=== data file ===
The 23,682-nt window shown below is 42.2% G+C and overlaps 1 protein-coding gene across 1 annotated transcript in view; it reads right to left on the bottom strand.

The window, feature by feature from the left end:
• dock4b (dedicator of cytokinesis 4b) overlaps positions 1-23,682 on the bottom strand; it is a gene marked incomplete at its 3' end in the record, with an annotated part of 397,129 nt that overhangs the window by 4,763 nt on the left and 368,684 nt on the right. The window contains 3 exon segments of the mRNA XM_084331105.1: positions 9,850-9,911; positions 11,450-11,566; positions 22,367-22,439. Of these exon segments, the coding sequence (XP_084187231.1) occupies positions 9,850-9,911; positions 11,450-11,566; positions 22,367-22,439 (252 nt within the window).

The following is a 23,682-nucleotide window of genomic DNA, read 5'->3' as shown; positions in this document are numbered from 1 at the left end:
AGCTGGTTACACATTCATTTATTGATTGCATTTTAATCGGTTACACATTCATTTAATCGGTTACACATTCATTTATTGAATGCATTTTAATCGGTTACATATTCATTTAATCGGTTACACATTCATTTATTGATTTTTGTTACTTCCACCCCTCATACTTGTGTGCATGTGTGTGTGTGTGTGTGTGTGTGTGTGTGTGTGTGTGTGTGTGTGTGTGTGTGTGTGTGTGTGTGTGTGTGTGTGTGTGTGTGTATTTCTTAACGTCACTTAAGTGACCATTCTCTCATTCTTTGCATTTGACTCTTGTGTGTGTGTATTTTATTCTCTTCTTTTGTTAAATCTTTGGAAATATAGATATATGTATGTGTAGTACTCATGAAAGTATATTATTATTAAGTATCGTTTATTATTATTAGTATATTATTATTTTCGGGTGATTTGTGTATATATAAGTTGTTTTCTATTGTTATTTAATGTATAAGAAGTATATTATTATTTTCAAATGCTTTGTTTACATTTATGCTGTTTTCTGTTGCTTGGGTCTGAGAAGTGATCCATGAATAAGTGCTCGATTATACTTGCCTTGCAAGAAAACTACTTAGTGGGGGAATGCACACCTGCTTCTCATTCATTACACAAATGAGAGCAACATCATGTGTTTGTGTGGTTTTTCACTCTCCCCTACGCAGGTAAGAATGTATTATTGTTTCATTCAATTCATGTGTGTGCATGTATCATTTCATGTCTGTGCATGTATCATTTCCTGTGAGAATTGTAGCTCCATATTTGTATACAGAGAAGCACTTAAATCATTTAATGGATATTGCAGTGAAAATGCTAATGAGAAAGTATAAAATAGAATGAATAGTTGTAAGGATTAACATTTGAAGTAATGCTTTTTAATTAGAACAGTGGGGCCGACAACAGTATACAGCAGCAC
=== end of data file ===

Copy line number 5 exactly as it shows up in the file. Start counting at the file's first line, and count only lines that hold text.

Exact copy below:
AGCTGGTTACACATTCATTTATTGATTGCATTTTAATCGGTTACACATTCATTTAATCGGTTACACATTCATTTATTGAATGCATTTTAATCGGTTACATATTCATTTAATCGGTTACACATTCATTTATTGATTTTTGTTACTTCCACCCCTCATACTTGTGTGCATGTGTGTGTGTGTGTGTGTGTGTGTGTGTGTGTGTGTGTGTGTGTGTGTGTGTGTGTGTGTGTGTGTGTGTGTGTGTGTGTGTGTATTTCTTAACGTCACTTAAGTGACCATTCTCTCATTCTTTGCATTTGACTCTTGTGTGTGTGTATTTTATTCTCTTCTTTTGTTAAATCTTTGGAAATATAGATATATGTATGTGTAGTACTCATGAAAGTATATTATTATTAAGTATCGTTTATTATTATTAGTATATTATTATTTTCGGGTGATTTGTGTATATATAAGTTGTTTTCTATTGTTATTTAATGTATAAGAAGTATATTATTATTTTCAAATGCTTTGTTTACATTTATGCTGTTTTCTGTTGCTTGGGTCTGAGAAGTGATCCATGAATAAGTGCTCGATTATACTTGCCTTGCAAGAAAACTACTTAGTGGGGGAATGCACACCTGCTTCTCATTCATTACACAAATGAGAGCAACATCATGTGTTTGTGTGGTTTTTCACTCTCCCCTACGCAGGTAAGAATGTATTATTGTTTCATTCAATTCATGTGTGTGCATGTATCATTTCATGTCTGTGCATGTATCATTTCCTGTGAGAATTGTAGCTCCATATTTGTATACAGAGAAGCACTTAAATCATTTAATGGATATTGCAGTGAAAATGCTAATGAGAAAGTATAAAATAGAATGAATAGTTGTAAGGATTAACATTTGAAGTAATGCTTTTTAATTAGAACAGTGGGGCCGACAACAGTATACAGCAGCAC